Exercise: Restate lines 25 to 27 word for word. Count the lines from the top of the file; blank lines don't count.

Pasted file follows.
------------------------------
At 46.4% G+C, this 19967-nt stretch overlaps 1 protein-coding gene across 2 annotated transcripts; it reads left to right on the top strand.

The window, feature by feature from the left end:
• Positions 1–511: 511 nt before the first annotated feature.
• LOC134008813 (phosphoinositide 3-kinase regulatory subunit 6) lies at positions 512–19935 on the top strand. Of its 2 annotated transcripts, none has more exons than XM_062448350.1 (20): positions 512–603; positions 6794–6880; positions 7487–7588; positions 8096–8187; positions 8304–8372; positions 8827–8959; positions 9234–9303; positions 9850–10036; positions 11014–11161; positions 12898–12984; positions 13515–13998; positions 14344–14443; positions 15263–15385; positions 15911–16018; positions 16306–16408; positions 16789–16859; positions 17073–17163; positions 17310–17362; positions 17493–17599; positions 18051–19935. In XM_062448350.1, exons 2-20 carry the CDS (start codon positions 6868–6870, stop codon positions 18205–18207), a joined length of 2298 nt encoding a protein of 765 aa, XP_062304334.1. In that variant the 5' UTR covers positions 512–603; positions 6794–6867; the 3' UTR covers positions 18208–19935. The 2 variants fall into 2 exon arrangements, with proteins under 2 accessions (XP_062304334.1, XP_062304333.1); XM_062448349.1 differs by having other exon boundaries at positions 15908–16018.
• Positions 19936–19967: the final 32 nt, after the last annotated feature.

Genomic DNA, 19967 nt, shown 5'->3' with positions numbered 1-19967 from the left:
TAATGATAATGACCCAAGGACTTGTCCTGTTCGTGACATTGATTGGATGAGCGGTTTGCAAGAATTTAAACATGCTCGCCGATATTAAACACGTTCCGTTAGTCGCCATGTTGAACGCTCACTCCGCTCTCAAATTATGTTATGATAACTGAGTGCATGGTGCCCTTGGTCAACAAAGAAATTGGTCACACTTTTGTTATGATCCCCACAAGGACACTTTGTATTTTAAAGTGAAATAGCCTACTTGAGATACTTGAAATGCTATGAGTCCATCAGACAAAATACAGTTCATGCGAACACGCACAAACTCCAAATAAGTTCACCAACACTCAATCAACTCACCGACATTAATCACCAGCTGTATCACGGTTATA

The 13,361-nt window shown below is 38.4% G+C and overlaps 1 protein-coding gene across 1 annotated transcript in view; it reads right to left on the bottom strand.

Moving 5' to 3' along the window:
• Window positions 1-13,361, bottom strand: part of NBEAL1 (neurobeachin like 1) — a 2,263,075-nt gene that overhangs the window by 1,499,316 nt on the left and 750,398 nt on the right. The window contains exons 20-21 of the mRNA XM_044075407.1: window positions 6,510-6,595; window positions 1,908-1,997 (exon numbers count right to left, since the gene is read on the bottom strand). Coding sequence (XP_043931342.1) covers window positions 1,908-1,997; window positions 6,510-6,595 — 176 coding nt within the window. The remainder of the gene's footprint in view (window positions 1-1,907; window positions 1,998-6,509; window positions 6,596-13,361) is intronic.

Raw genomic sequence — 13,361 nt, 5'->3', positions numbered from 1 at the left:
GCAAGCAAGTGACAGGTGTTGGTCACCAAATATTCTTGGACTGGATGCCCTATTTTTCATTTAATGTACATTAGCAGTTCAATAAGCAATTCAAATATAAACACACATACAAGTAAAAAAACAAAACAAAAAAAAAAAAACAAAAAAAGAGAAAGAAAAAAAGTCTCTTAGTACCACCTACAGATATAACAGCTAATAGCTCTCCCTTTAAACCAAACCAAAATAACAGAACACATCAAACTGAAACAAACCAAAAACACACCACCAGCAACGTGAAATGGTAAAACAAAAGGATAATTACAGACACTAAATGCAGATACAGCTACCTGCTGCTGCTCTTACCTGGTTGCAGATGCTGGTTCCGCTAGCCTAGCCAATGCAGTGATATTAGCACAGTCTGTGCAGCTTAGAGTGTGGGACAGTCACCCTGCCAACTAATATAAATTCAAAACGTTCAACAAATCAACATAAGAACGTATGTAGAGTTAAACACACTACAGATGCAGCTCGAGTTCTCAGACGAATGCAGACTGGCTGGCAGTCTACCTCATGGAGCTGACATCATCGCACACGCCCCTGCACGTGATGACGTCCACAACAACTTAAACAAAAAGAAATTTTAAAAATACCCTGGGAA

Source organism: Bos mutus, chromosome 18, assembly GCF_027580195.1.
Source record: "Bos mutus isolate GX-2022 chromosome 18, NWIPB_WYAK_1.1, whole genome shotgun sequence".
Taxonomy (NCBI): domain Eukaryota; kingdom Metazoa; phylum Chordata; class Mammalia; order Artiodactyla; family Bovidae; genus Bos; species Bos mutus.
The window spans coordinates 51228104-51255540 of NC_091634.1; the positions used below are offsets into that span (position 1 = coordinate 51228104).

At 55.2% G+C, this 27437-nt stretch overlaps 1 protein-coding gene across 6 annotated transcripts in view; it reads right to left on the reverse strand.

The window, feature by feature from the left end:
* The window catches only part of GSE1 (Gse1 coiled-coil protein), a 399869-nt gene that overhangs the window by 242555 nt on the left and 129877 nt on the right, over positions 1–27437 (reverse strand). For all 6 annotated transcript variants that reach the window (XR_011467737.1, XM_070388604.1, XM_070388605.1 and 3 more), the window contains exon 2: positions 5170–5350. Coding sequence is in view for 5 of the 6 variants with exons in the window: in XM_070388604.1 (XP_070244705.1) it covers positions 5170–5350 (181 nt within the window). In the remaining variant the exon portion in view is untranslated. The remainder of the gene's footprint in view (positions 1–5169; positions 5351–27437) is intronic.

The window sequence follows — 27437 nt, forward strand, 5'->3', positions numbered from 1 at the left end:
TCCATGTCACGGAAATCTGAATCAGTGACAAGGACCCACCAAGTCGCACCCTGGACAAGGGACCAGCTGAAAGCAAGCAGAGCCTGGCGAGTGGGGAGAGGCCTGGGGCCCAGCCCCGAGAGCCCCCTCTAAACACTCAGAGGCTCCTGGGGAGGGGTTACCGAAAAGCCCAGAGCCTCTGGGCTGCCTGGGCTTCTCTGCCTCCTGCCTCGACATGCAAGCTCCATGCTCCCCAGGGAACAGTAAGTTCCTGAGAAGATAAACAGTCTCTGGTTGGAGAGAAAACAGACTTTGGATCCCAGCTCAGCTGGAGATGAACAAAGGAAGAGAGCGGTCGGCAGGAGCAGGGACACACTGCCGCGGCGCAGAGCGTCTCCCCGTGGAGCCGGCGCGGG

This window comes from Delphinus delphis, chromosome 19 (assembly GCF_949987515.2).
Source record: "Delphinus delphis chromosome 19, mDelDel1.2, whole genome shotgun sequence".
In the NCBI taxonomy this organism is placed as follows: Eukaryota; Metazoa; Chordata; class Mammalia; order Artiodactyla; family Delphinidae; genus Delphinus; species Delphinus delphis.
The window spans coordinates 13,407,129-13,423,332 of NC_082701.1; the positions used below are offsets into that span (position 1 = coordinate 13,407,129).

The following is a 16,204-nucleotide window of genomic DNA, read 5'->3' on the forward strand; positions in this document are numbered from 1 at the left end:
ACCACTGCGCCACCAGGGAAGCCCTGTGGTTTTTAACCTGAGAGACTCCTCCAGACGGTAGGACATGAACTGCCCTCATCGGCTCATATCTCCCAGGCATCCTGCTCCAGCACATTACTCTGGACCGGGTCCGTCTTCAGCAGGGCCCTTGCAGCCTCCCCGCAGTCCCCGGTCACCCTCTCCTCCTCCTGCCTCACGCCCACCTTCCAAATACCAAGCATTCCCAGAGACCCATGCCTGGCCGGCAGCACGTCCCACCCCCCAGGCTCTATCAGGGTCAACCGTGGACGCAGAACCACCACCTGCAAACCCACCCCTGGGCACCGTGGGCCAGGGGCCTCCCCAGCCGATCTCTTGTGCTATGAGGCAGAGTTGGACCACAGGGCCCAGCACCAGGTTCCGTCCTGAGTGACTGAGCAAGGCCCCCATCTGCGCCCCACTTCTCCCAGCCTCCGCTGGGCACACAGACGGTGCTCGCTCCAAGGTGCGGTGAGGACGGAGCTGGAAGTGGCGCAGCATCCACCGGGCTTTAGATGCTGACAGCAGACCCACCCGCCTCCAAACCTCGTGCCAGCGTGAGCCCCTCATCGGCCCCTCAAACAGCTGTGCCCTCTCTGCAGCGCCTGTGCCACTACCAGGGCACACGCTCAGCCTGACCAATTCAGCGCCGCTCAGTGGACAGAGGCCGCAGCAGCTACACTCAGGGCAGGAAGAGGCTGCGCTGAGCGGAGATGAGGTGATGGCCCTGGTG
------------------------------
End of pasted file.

The window spans coordinates 13,407,129-13,423,332 of NC_082701.1; the positions used below are offsets into that span (position 1 = coordinate 13,407,129).

The following is a 16,204-nucleotide window of genomic DNA, read 5'->3' on the forward strand; positions in this document are numbered from 1 at the left end:
ACCACTGCGCCACCAGGGAAGCCCTGTGGTTTTTAACCTGAGAGACTCCTCCAGACGGTAGGACATGAACTGCCCTCATCGGCTCATATCTCCCAGGCATCCTGCTCCAGCACATTACTCTGGACCGGGTCCGTCTTCAGCAGGGCCCTTGCAGCCTCCCCGCAGTCCCCGGTCACCCTCTCCTCCTCCTGCCTCACGCCCACCTTCCAAATACCAAGCATTCCCAGAGACCCATGCCTGGCCGGCAGCACGTCCCACCCCCCAGGCTCTATCAGGGTCAACCGTGGACGCAGAACCACCACCTGCAAACCCACCCCTGGGCACCGTGGGCCAGGGGCCTCCCCAGCCGATCTCTTGTGCTATGAGGCAGAGTTGGACCACAGGGCCCAGCACCAGGTTCCGTCCTGAGTGACTGAGCAAGGCCCCCATCTGCGCCCCACTTCTCCCAGCCTCCGCTGGGCACACAGACGGTGCTCGCTCCAAGGTGCGGTGAGGACGGAGCTGGAAGTGGCGCAGCATCCACCGGGCTTTAGATGCTGACAGCAGACCCACCCGCCTCCAAACCTCGTGCCAGCGTGAGCCCCTCATCGGCCCCTCAAACAGCTGTGCCCTCTCTGCAGCGCCTGTGCCACTACCAGGGCACACGCTCAGCCTGACCAATTCAGCGCCGCTCAGTGGACAGAGGCCGCAGCAGCTACACTCAGGGCAGGAAGAGGCTGCGCTGAGCGGAGATGAGGTGATGGCCCTGGTG